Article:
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The unifying purpose of the Ambient Field Testing Program was to acquire a greater understanding of the paths moisture takes and the rate at which moisture travels through the different geological layers of Yucca Mountain. The results of these tests have been used to refine conceptual and numerical models of Yucca Mountain, ensuring that models such as the UZ site-scale and drift-scale mathematical models are as accurate and sophisticated as they need to be in order to faithfully represent and predict moisture flow within the mountain. All of these efforts have been combined to assess the performance of Yucca Mountain as a potential repository site.
The Exploratory Studies Facility (ESF) Main Drift and Enhanced Characterization of the Repository Block (ECRB) Cross Drift provided opportunities to evaluate the process of seepage into drifts at various length scales in three major rock units at the repository level. The field testing program was designed to address the phenomena of unsaturated flow and solute transport in fractured rock and seepage into waste emplacement drifts. A series of integrated tests were conducted within the ESF and ECRB, including the use of specially designed testing alcoves and niches, to evaluate these phenomena over a range of relevant length scales.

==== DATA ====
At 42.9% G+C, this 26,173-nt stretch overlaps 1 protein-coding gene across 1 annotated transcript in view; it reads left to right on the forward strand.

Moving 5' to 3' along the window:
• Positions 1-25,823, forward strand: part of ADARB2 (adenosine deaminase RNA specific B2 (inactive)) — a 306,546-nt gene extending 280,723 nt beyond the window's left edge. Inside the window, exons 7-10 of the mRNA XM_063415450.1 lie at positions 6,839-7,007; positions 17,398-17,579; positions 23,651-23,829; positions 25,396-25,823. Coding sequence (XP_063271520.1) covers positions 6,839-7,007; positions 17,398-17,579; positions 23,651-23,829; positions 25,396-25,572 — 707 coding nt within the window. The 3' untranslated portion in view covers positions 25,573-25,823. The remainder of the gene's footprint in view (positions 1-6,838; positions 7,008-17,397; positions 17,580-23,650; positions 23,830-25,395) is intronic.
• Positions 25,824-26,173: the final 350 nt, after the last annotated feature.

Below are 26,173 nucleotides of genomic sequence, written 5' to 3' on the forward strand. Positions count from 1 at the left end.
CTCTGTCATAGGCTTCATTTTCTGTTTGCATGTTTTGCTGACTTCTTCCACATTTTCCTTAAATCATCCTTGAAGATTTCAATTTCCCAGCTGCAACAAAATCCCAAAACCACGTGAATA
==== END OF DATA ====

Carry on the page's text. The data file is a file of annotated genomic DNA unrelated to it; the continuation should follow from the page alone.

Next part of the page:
The Ambient Field Testing Program was conducted over the period 1997 through 2006 to obtain sufficient data for development and calibration of unsaturated zone models. This data is essential to support the credibility of unsaturated zone model outputs used for Total System Performance Assessment (TSPA) and other licensing requirements.
The following links provide information on specific tests conducted under the ambient field testing program: